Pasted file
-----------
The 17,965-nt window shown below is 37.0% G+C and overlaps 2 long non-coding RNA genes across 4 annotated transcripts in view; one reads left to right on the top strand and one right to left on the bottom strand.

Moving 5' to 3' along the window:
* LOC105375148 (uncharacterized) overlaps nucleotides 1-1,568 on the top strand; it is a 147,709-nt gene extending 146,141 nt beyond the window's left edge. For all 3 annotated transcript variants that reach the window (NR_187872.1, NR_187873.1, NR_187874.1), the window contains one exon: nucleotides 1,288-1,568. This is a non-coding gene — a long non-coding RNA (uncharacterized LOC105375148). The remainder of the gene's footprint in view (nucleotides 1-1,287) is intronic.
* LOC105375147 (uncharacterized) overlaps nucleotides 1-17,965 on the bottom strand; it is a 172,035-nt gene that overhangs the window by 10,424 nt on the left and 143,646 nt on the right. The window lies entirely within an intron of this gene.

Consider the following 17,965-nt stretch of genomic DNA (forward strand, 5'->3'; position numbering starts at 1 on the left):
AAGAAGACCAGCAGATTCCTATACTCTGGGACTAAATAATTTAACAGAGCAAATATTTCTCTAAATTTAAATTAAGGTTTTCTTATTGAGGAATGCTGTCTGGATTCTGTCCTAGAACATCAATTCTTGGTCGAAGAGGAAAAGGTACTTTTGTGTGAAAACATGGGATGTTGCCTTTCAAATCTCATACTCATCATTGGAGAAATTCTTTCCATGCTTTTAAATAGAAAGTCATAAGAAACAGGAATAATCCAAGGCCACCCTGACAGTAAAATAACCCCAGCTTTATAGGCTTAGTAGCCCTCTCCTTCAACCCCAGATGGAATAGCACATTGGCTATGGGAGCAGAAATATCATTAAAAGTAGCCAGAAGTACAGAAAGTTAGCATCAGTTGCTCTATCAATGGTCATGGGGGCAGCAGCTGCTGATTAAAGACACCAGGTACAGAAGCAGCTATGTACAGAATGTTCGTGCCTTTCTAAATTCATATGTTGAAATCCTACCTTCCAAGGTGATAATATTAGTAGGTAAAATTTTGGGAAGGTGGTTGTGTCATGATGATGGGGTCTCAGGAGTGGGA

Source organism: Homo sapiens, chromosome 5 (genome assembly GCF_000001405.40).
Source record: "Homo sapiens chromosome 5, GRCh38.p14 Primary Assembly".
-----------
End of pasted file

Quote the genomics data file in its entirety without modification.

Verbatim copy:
The 17,965-nt window shown below is 37.0% G+C and overlaps 2 long non-coding RNA genes across 4 annotated transcripts in view; one reads left to right on the top strand and one right to left on the bottom strand.

Moving 5' to 3' along the window:
* LOC105375148 (uncharacterized) overlaps nucleotides 1-1,568 on the top strand; it is a 147,709-nt gene extending 146,141 nt beyond the window's left edge. For all 3 annotated transcript variants that reach the window (NR_187872.1, NR_187873.1, NR_187874.1), the window contains one exon: nucleotides 1,288-1,568. This is a non-coding gene — a long non-coding RNA (uncharacterized LOC105375148). The remainder of the gene's footprint in view (nucleotides 1-1,287) is intronic.
* LOC105375147 (uncharacterized) overlaps nucleotides 1-17,965 on the bottom strand; it is a 172,035-nt gene that overhangs the window by 10,424 nt on the left and 143,646 nt on the right. The window lies entirely within an intron of this gene.

Consider the following 17,965-nt stretch of genomic DNA (forward strand, 5'->3'; position numbering starts at 1 on the left):
AAGAAGACCAGCAGATTCCTATACTCTGGGACTAAATAATTTAACAGAGCAAATATTTCTCTAAATTTAAATTAAGGTTTTCTTATTGAGGAATGCTGTCTGGATTCTGTCCTAGAACATCAATTCTTGGTCGAAGAGGAAAAGGTACTTTTGTGTGAAAACATGGGATGTTGCCTTTCAAATCTCATACTCATCATTGGAGAAATTCTTTCCATGCTTTTAAATAGAAAGTCATAAGAAACAGGAATAATCCAAGGCCACCCTGACAGTAAAATAACCCCAGCTTTATAGGCTTAGTAGCCCTCTCCTTCAACCCCAGATGGAATAGCACATTGGCTATGGGAGCAGAAATATCATTAAAAGTAGCCAGAAGTACAGAAAGTTAGCATCAGTTGCTCTATCAATGGTCATGGGGGCAGCAGCTGCTGATTAAAGACACCAGGTACAGAAGCAGCTATGTACAGAATGTTCGTGCCTTTCTAAATTCATATGTTGAAATCCTACCTTCCAAGGTGATAATATTAGTAGGTAAAATTTTGGGAAGGTGGTTGTGTCATGATGATGGGGTCTCAGGAGTGGGA

Source organism: Homo sapiens, chromosome 5 (genome assembly GCF_000001405.40).
Source record: "Homo sapiens chromosome 5, GRCh38.p14 Primary Assembly".